This Sunday, our churches were empty. They did, however, function behind closed doors. Priests and chanters performed the Divine Liturgy – as they do every Sunday. They asked God to enlighten us, to forgive us for our sins, and to protect us.
But while the churches were functioning, the faithful were missing. Not because they had something else more important to do. Not because the weather prevented them from attending – but because there is among us an invisible, insidious, dark enemy: the coronavirus – with countless soldiers at its disposal, so many that they cover the entire Earth, aggressively searching for opportunities to be transmitted from human to human.
An enemy that does not distinguish men from women, children from the elderly, white from black, rich from poor, educated from uneducated, or nations from one another, or the rulers of countries from the ruled.
Before this enemy, all of us are equal. This enemy makes no distinctions at all.
In order for it not to succeed in its plans, in order for it to stop spreading, we must isolate ourselves from others. We must stop building human bridges for the virus.
Now, in times of trouble, people usually run to the churches, but at this time, we cannot. This Sunday, we turned our homes into churches. Literally into houses of prayer.
It must be noted that during the coronavirus crisis, the various ecclesiastical authorities around the world found it difficult to reach these wise decisions. They confused the issues of faith in God, Holy Communion, and scientific data.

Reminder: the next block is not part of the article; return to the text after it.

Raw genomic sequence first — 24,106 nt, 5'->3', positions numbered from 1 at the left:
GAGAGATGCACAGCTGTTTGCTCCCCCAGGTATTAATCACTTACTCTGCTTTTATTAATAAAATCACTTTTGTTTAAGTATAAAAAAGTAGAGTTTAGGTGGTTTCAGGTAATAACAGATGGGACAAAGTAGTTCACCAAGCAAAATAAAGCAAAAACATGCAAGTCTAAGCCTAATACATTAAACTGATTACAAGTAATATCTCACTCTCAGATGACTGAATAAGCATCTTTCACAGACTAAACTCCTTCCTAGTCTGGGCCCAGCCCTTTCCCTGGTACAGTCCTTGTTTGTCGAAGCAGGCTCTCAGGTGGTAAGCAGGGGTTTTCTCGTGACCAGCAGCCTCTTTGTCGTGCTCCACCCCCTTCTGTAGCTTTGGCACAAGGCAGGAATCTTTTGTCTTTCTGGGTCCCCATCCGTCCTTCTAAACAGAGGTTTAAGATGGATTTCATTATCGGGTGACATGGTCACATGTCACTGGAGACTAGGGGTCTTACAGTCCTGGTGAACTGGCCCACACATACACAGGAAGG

They missed the forest for the…tree.
In the midst of this turmoil, however, our highest ecclesiastical authority, our Ecumenical Patriarchate, stood tall, with serenity, discipline, wisdom, and with a sense of responsibility and determination.
He thus protected both the faithful and the Church and its prestige. He has demonstrated, once again, his leadership qualities.
So did our Archdiocese.
Specifically, in a press release the Ecumenical Patriarchate stated, inter alia:
“The Ecumenical Patriarchate emphatically reiterates its appeal to everyone to limit their outings and travels to what is necessary, remaining in their homes for their own safety and the protection of the general public.”
And Archbishop Elpidophoros explained in his announcement:
“The Churches will continue to perform the appointed services, however the Faithful should pray from their homes and participate in these services through Internet broadcasts and multimedia. Clergy will continue to make visitations for those in need of sacramental and pastoral care.”
As I stated in last week’s commentary, everything is a matter of leadership. Everything.